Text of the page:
Do you remember that McDonald’s hot coffee lawsuit from back in the
90s? Whatever you think you can recall about that famous case, it probably
isn’t correct. The media, hearsay, and corporate interests can distort
the truth about lawsuits and laws over time, and this case is
the landmark example of how and why it happens.
Most people will tell you that the McDonald’s hot coffee case involved
a woman who ordered hot coffee, spilled it on herself while driving around,
sued McDonald’s for her
burn injuries, and won big –millions of dollars big. The centerpiece argument
for her case, according to the office watercooler talk, was that “she
didn’t know the coffee would be
that hot.” At the time, jokes about the woman’s argument and the
case as a whole popped up everywhere, including the popular television show
Seinfeld. Depending on who you speak to about the case, you might even hear that
she intentionally burned herself with the hot coffee to get some money.
So, how much of this is true? Basically, none of it.
The Truth of the Hot Coffee Case
The real facts of the case unfold much differently. The plaintiff was a
79-year old woman who spilled the hot coffee on her lap while sitting
in a parked car, and she would later admit that the spill was her mistake.
However, the coffee was served to her at a near-boiling 190 degrees Fahrenheit.
The spill caused severe third-degree burns on her legs and groin, and
the intensity of the burn was so painful she went into shock, which can
lead to fatal complications. Her medical treatment required emergency
hospitalization and skin graft surgery.
McDonald’s admitted that serving coffee at that temperature was hazardous,
and investigations would find that 700+ complaints against McDonald’s
existed due to coffee burns. The elderly woman only wanted McDonald’s
to pay her $20,000 out-of-pocket medical expenses and did not ask for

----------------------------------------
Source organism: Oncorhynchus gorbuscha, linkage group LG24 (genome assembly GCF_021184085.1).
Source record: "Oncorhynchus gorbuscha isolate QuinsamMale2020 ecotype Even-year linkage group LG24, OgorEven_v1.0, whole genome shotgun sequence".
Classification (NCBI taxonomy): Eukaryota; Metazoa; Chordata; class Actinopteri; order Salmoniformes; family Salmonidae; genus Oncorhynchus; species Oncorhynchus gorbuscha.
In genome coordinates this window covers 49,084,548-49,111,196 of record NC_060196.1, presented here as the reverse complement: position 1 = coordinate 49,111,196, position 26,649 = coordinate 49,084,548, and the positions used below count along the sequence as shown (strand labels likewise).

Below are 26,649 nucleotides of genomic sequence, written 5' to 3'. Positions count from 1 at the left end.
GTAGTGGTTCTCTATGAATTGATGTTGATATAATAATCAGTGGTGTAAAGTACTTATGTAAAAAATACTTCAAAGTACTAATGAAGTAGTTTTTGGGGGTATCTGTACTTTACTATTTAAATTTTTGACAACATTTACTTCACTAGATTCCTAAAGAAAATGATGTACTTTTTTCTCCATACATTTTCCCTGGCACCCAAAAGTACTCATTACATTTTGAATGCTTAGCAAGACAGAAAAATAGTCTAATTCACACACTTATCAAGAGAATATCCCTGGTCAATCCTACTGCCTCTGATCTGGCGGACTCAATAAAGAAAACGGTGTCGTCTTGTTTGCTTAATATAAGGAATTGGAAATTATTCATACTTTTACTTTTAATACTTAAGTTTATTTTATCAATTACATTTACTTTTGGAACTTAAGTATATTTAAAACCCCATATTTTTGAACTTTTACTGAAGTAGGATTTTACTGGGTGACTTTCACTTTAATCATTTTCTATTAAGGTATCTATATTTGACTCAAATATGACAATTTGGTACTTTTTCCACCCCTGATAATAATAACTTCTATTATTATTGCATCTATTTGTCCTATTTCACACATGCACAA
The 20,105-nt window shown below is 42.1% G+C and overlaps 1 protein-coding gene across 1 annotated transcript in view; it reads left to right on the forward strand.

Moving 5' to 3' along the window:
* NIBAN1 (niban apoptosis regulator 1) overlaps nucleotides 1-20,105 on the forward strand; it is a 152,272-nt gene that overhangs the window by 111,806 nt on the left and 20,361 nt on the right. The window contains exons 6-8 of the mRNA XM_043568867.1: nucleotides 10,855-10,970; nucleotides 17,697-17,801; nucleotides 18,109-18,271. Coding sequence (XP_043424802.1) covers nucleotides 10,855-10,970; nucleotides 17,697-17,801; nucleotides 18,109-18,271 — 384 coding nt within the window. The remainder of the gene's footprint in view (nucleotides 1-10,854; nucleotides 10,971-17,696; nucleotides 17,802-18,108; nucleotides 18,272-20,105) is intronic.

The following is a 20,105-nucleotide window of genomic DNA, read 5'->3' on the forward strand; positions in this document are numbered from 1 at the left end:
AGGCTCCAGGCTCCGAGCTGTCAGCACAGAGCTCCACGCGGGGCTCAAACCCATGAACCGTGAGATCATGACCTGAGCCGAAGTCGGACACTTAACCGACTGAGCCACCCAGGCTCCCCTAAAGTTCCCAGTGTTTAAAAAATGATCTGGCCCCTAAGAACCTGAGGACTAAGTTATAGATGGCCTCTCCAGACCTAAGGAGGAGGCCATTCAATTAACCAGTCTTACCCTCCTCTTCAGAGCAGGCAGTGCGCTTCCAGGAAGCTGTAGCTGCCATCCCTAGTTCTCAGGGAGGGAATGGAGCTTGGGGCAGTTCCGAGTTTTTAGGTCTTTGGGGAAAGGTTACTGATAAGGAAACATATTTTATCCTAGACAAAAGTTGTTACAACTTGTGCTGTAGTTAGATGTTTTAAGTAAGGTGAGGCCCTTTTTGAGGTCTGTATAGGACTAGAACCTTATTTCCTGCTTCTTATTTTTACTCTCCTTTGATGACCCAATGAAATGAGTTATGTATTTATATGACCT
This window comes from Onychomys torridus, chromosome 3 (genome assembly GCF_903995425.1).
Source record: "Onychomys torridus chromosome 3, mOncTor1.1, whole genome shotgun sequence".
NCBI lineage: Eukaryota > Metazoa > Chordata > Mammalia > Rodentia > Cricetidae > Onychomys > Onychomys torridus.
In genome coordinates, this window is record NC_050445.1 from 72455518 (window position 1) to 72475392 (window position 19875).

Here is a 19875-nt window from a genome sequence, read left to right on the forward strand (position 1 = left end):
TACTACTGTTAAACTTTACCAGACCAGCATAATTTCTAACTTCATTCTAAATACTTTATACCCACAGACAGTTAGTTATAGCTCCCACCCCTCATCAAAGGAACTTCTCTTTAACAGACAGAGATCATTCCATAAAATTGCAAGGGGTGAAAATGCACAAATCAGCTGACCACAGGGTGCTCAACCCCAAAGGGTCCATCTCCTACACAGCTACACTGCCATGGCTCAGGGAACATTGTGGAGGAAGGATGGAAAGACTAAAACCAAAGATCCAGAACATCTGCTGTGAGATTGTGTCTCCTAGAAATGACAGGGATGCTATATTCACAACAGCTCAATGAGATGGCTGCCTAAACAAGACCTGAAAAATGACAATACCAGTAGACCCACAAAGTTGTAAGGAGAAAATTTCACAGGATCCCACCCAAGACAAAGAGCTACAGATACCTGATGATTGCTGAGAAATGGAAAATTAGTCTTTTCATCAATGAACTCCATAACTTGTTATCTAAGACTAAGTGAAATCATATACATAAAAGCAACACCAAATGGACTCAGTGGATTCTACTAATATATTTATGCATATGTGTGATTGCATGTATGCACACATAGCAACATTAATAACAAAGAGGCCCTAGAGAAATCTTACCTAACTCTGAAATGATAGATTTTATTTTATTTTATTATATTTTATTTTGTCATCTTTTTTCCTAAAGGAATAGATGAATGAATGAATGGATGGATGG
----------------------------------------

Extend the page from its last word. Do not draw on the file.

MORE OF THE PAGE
additional compensation. After months of inner deliberation, McDonald’s
only offered her $800 for her injuries and inconvenience. This lowball
settlement convinced the woman that the case needed to be taken to court.
A jury eventually decided that a $2.7 million award would be justified
– about what McDonald’s collected in two-day’s of coffee
sales at the time – but the case was
actually settled for about $600,000.
How Did the Facts Become Anything But?
McDonald’s had lost significantly against a working class plaintiff
who didn’t even want to get additional compensation for what happened
to her. To cover its tracks and defeat, its legal team started a disinformation
campaign to spread false facts about the case, including rumors that the
woman was driving when the cup was spilled. This sparked a corporate-led
anti-lawsuit campaign that goes on to this day. Its agenda is trying to
convince people that frivolous lawsuits are clogging up the legal system
and doing the country harm. Some companies have even gone as far as staging
fake protests against frivolous lawsuits to try to win public favor.
This all might sound too ridiculous to believe but it is absolutely true.
There is actually a great and humorous video, created by
TruTV, that goes into this story in more detail. You can
click here to be taken to
YouTube where you can watch it in full.
What Can Be Learned from the Coffee Case
There are two takeaways from this legendary case: 1) be careful judging
and believing what you hear around the watercooler and on television,
and 2) no lawsuit is frivolous since even a problem that affects one person
is still a problem. If you get hurt and you believe deserve compensation
for another party’s negligence, do not hesitate to explore and exercise
your rights. Leavitt, Yamane & Soldner and our Honolulu personal injury
attorneys are all about empowering the injured and seeking fair compensation
for wrongdoing and harm. We have been helping people all throughout Hawaii
since 1971 and are backed by an impressive history of case victories.
Call 808.518.2120 to request a free initial consultation